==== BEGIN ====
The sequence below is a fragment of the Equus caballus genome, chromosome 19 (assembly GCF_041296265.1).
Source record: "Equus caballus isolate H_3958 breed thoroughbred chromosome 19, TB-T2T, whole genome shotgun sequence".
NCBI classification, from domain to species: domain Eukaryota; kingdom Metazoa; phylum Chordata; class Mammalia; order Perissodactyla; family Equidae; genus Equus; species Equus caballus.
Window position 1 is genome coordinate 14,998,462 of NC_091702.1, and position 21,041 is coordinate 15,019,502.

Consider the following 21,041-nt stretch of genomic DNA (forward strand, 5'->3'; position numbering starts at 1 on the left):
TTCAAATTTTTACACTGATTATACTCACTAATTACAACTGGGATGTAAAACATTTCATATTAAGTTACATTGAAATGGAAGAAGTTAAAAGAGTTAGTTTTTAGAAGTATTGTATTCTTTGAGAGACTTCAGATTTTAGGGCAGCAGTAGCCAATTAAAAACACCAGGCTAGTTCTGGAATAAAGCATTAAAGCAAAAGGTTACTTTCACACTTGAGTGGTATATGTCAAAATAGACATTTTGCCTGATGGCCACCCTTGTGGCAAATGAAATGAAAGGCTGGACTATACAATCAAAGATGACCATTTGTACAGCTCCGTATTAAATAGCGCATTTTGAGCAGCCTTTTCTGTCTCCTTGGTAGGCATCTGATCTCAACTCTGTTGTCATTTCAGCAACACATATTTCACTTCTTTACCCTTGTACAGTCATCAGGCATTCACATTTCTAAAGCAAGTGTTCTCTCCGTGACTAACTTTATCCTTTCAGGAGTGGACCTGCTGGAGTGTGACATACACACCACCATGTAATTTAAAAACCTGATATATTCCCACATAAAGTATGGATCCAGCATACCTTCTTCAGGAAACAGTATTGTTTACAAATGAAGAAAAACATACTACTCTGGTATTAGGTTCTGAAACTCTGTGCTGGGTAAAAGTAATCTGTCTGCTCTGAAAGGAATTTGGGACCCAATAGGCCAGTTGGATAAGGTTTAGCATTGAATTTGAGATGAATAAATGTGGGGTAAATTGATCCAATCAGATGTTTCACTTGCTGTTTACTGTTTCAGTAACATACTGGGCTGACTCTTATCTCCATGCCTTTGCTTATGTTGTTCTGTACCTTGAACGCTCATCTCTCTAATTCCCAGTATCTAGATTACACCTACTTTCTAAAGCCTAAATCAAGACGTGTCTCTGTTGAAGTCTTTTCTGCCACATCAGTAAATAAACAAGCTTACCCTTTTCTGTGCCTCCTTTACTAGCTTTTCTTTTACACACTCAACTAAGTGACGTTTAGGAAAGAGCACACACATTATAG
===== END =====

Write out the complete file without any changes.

The sequence below is a fragment of the Equus caballus genome, chromosome 19 (assembly GCF_041296265.1).
Source record: "Equus caballus isolate H_3958 breed thoroughbred chromosome 19, TB-T2T, whole genome shotgun sequence".
NCBI classification, from domain to species: domain Eukaryota; kingdom Metazoa; phylum Chordata; class Mammalia; order Perissodactyla; family Equidae; genus Equus; species Equus caballus.
Window position 1 is genome coordinate 14,998,462 of NC_091702.1, and position 21,041 is coordinate 15,019,502.

Consider the following 21,041-nt stretch of genomic DNA (forward strand, 5'->3'; position numbering starts at 1 on the left):
TTCAAATTTTTACACTGATTATACTCACTAATTACAACTGGGATGTAAAACATTTCATATTAAGTTACATTGAAATGGAAGAAGTTAAAAGAGTTAGTTTTTAGAAGTATTGTATTCTTTGAGAGACTTCAGATTTTAGGGCAGCAGTAGCCAATTAAAAACACCAGGCTAGTTCTGGAATAAAGCATTAAAGCAAAAGGTTACTTTCACACTTGAGTGGTATATGTCAAAATAGACATTTTGCCTGATGGCCACCCTTGTGGCAAATGAAATGAAAGGCTGGACTATACAATCAAAGATGACCATTTGTACAGCTCCGTATTAAATAGCGCATTTTGAGCAGCCTTTTCTGTCTCCTTGGTAGGCATCTGATCTCAACTCTGTTGTCATTTCAGCAACACATATTTCACTTCTTTACCCTTGTACAGTCATCAGGCATTCACATTTCTAAAGCAAGTGTTCTCTCCGTGACTAACTTTATCCTTTCAGGAGTGGACCTGCTGGAGTGTGACATACACACCACCATGTAATTTAAAAACCTGATATATTCCCACATAAAGTATGGATCCAGCATACCTTCTTCAGGAAACAGTATTGTTTACAAATGAAGAAAAACATACTACTCTGGTATTAGGTTCTGAAACTCTGTGCTGGGTAAAAGTAATCTGTCTGCTCTGAAAGGAATTTGGGACCCAATAGGCCAGTTGGATAAGGTTTAGCATTGAATTTGAGATGAATAAATGTGGGGTAAATTGATCCAATCAGATGTTTCACTTGCTGTTTACTGTTTCAGTAACATACTGGGCTGACTCTTATCTCCATGCCTTTGCTTATGTTGTTCTGTACCTTGAACGCTCATCTCTCTAATTCCCAGTATCTAGATTACACCTACTTTCTAAAGCCTAAATCAAGACGTGTCTCTGTTGAAGTCTTTTCTGCCACATCAGTAAATAAACAAGCTTACCCTTTTCTGTGCCTCCTTTACTAGCTTTTCTTTTACACACTCAACTAAGTGACGTTTAGGAAAGAGCACACACATTATAG